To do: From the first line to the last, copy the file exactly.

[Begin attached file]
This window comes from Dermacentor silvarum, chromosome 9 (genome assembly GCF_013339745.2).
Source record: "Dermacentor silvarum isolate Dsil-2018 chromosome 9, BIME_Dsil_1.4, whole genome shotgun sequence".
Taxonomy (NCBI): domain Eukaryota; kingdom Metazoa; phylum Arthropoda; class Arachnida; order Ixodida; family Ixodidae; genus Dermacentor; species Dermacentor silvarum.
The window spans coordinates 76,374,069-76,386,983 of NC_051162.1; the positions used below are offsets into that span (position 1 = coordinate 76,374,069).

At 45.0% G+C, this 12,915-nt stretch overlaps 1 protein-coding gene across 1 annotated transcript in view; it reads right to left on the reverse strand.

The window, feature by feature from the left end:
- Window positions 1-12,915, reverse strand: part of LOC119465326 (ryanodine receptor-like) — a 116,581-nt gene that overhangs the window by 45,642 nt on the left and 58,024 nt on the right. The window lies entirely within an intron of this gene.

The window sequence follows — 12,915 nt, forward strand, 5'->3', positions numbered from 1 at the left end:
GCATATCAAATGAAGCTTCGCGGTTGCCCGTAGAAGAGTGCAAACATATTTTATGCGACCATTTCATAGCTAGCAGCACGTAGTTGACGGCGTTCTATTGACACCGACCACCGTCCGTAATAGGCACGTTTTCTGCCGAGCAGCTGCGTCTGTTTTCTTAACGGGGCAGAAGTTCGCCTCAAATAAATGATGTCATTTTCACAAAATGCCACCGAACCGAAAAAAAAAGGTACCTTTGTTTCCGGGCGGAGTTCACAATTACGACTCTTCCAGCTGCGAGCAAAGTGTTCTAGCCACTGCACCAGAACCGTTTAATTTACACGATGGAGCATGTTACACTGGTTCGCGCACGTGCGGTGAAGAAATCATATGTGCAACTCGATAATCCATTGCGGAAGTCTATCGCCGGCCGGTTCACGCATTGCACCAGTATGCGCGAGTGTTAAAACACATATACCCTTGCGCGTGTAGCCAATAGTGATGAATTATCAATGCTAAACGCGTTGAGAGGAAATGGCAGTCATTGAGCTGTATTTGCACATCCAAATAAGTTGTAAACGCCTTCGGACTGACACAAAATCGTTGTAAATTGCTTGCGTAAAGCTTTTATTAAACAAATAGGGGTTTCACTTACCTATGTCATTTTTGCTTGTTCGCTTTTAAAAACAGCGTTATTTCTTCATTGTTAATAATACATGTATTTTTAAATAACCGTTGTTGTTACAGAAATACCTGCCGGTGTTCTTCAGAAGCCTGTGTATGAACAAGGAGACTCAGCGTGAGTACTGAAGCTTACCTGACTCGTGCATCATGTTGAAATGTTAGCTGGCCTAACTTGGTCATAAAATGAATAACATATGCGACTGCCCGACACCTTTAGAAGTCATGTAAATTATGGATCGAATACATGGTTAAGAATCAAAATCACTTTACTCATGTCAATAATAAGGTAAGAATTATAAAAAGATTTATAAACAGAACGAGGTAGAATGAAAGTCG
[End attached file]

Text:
This window comes from Dermacentor silvarum, chromosome 9 (genome assembly GCF_013339745.2).
Source record: "Dermacentor silvarum isolate Dsil-2018 chromosome 9, BIME_Dsil_1.4, whole genome shotgun sequence".
Taxonomy (NCBI): domain Eukaryota; kingdom Metazoa; phylum Arthropoda; class Arachnida; order Ixodida; family Ixodidae; genus Dermacentor; species Dermacentor silvarum.
The window spans coordinates 76,374,069-76,386,983 of NC_051162.1; the positions used below are offsets into that span (position 1 = coordinate 76,374,069).

At 45.0% G+C, this 12,915-nt stretch overlaps 1 protein-coding gene across 1 annotated transcript in view; it reads right to left on the reverse strand.

The window, feature by feature from the left end:
- Window positions 1-12,915, reverse strand: part of LOC119465326 (ryanodine receptor-like) — a 116,581-nt gene that overhangs the window by 45,642 nt on the left and 58,024 nt on the right. The window lies entirely within an intron of this gene.

The window sequence follows — 12,915 nt, forward strand, 5'->3', positions numbered from 1 at the left end:
GCATATCAAATGAAGCTTCGCGGTTGCCCGTAGAAGAGTGCAAACATATTTTATGCGACCATTTCATAGCTAGCAGCACGTAGTTGACGGCGTTCTATTGACACCGACCACCGTCCGTAATAGGCACGTTTTCTGCCGAGCAGCTGCGTCTGTTTTCTTAACGGGGCAGAAGTTCGCCTCAAATAAATGATGTCATTTTCACAAAATGCCACCGAACCGAAAAAAAAAGGTACCTTTGTTTCCGGGCGGAGTTCACAATTACGACTCTTCCAGCTGCGAGCAAAGTGTTCTAGCCACTGCACCAGAACCGTTTAATTTACACGATGGAGCATGTTACACTGGTTCGCGCACGTGCGGTGAAGAAATCATATGTGCAACTCGATAATCCATTGCGGAAGTCTATCGCCGGCCGGTTCACGCATTGCACCAGTATGCGCGAGTGTTAAAACACATATACCCTTGCGCGTGTAGCCAATAGTGATGAATTATCAATGCTAAACGCGTTGAGAGGAAATGGCAGTCATTGAGCTGTATTTGCACATCCAAATAAGTTGTAAACGCCTTCGGACTGACACAAAATCGTTGTAAATTGCTTGCGTAAAGCTTTTATTAAACAAATAGGGGTTTCACTTACCTATGTCATTTTTGCTTGTTCGCTTTTAAAAACAGCGTTATTTCTTCATTGTTAATAATACATGTATTTTTAAATAACCGTTGTTGTTACAGAAATACCTGCCGGTGTTCTTCAGAAGCCTGTGTATGAACAAGGAGACTCAGCGTGAGTACTGAAGCTTACCTGACTCGTGCATCATGTTGAAATGTTAGCTGGCCTAACTTGGTCATAAAATGAATAACATATGCGACTGCCCGACACCTTTAGAAGTCATGTAAATTATGGATCGAATACATGGTTAAGAATCAAAATCACTTTACTCATGTCAATAATAAGGTAAGAATTATAAAAAGATTTATAAACAGAACGAGGTAGAATGAAAGTCG